By Stephanie Schupska
University of Georgia
“If parents give a little thought to it, about how to lead up to the day itself, this will mean less stress,” said Don Bower, a UGA Cooperative Extension human development specialist. “Also, don’t wait until the last minute, and involve the kids in the holiday with choosing their costume and with decorations.”
Both a child and parent’s first thought is usually costume selection. Before children pick a particular costume, parents should consider how, when and where their children will walk through a neighborhood.
“The two biggest sources of injuries at Halloween are falls and pedestrian-vehicle contact,” Bower said. “The issue of falls is primarily the costume itself. Children may not be able to see very well with a mask on. At dusk or dark, they can’t see the stuff on the ground when walking through a yard. Thinking through those things ahead of time can prevent falls.”
Parents can help prevent the danger of pedestrian-vehicle contact by limiting trick-or-treating to neighborhoods with sidewalks and street lights and by accompanying young children as they collect candy.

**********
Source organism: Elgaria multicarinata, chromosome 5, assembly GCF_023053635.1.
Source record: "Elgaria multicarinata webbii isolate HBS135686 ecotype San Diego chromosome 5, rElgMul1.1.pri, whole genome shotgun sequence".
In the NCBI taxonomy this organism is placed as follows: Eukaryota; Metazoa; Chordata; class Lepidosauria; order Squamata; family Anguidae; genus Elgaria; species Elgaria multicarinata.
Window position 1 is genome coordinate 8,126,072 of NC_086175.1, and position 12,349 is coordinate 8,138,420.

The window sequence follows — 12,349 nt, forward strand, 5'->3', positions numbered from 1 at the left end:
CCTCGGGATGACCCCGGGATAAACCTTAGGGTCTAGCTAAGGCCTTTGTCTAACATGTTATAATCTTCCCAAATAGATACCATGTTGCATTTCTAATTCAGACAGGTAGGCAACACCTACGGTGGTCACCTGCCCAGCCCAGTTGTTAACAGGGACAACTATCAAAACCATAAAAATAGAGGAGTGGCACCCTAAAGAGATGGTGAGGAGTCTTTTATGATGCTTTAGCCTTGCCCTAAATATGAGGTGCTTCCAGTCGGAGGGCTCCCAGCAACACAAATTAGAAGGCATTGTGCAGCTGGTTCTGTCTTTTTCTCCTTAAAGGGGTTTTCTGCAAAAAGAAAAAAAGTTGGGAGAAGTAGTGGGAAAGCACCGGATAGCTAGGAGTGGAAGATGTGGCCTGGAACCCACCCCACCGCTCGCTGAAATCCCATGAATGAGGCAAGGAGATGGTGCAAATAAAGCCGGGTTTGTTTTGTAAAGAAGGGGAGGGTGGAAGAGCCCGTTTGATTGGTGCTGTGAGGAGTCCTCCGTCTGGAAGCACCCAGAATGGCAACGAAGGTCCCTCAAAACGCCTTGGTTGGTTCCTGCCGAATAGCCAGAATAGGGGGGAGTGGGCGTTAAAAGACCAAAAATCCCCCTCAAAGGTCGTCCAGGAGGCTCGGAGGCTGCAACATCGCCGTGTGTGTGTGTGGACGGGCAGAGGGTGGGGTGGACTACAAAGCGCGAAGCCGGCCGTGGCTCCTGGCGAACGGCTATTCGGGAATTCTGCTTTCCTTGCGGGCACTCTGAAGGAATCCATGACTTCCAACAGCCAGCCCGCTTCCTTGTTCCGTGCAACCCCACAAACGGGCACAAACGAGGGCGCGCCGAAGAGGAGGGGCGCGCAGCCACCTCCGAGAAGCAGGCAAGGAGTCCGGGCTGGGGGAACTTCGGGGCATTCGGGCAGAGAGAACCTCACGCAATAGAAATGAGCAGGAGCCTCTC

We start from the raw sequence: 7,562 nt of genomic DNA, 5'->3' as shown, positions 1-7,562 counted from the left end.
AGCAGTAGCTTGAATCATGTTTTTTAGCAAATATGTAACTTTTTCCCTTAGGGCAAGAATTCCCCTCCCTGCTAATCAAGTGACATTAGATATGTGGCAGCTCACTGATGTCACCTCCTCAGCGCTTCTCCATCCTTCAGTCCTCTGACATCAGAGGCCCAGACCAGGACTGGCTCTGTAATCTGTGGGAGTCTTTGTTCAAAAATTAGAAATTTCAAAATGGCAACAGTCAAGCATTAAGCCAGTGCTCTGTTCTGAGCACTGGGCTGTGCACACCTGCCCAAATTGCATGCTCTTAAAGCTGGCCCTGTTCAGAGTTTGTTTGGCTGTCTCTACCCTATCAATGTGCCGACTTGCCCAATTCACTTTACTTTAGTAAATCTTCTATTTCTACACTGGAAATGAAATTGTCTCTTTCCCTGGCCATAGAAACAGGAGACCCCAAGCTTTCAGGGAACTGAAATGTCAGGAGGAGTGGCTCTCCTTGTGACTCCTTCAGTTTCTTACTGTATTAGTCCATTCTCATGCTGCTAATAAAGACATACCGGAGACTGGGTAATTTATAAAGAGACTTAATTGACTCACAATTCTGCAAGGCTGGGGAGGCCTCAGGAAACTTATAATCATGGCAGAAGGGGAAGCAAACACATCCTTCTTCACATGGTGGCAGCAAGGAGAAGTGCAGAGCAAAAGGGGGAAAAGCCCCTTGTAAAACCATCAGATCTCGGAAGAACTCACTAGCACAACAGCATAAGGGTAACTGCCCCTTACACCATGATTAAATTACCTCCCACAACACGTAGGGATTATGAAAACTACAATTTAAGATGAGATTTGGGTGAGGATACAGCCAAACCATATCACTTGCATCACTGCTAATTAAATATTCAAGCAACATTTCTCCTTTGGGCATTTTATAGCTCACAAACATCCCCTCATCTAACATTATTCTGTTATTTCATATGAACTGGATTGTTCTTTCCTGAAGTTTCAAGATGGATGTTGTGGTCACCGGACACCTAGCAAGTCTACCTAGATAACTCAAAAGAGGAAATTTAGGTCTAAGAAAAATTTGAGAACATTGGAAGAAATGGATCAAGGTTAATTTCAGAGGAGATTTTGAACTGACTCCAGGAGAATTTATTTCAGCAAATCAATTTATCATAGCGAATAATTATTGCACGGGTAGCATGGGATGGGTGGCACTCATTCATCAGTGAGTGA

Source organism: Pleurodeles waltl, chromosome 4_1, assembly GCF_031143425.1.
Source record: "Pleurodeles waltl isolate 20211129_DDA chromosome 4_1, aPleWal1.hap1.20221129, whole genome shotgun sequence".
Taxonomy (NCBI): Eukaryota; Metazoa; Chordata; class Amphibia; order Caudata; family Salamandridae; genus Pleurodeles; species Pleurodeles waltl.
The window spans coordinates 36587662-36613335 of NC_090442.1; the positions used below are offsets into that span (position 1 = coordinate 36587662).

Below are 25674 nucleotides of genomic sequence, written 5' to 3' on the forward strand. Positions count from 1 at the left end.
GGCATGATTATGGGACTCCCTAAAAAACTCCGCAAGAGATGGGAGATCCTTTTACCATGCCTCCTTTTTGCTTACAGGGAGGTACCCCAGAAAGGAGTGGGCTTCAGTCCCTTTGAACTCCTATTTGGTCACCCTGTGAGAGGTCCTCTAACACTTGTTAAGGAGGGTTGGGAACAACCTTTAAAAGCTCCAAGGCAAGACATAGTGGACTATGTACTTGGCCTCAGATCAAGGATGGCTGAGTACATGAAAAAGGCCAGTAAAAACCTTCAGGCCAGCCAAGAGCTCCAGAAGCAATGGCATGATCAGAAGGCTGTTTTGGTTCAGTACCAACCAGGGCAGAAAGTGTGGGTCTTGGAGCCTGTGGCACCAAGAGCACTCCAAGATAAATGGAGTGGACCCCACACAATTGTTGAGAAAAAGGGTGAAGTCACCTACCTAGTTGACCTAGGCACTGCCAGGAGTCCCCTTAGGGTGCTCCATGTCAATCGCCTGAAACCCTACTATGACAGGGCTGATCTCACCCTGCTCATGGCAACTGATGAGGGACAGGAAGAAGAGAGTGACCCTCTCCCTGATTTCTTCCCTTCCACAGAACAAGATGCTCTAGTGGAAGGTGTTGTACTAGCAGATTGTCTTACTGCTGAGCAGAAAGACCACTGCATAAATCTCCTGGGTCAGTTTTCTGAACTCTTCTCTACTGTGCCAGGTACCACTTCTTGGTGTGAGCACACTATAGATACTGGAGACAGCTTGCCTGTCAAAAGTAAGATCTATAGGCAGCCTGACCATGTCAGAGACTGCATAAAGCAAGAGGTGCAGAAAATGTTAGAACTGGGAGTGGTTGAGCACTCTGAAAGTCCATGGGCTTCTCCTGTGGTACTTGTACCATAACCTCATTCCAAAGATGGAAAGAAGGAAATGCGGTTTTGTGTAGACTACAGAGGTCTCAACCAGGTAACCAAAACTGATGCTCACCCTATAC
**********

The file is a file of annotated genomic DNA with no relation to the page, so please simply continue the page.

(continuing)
Many communities are also moving away from traditional trick-or- treating “toward parties at homes,” he said. “Schools also have fall festivals for various reasons. These are generally organized by people who know children’s interests and abilities.”
The reasons parties and festivals are becoming more popular, Bower said, are because some parents are uncomfortable with the goblin and ghost ideas, with their children going out begging and with ethical implications.
The Halloween tradition of pumpkin carving is still going strong.
“Sharp knives and awkward things like pumpkins are not good around young kids,” Bower said. “Let the kids scoop out the seeds and draw a face on the pumpkin that the parents can then cut out.”
He also suggests using a pumpkin carving kit which comes with a tiny saw, which is easier for children to use than a knife.
To lower stress on Halloween, parents should think about activities they can do beforehand.
“Carving a pumpkin about two days before should be okay,” Bower said. “You could plan with your child what to expect for the Halloween celebration, including your preferences for what will happen to all the goodies collected.”
(Stephanie Schupska is a news editor with the University of Georgia College of Agricultural and Environmental Sciences.)
(Dan Rahn is a news editor with the University of Georgia College of Agricultural and Environmental Sciences.)
(Stephanie Schupska is a news editor with the University of Georgia Public Affairs Office.)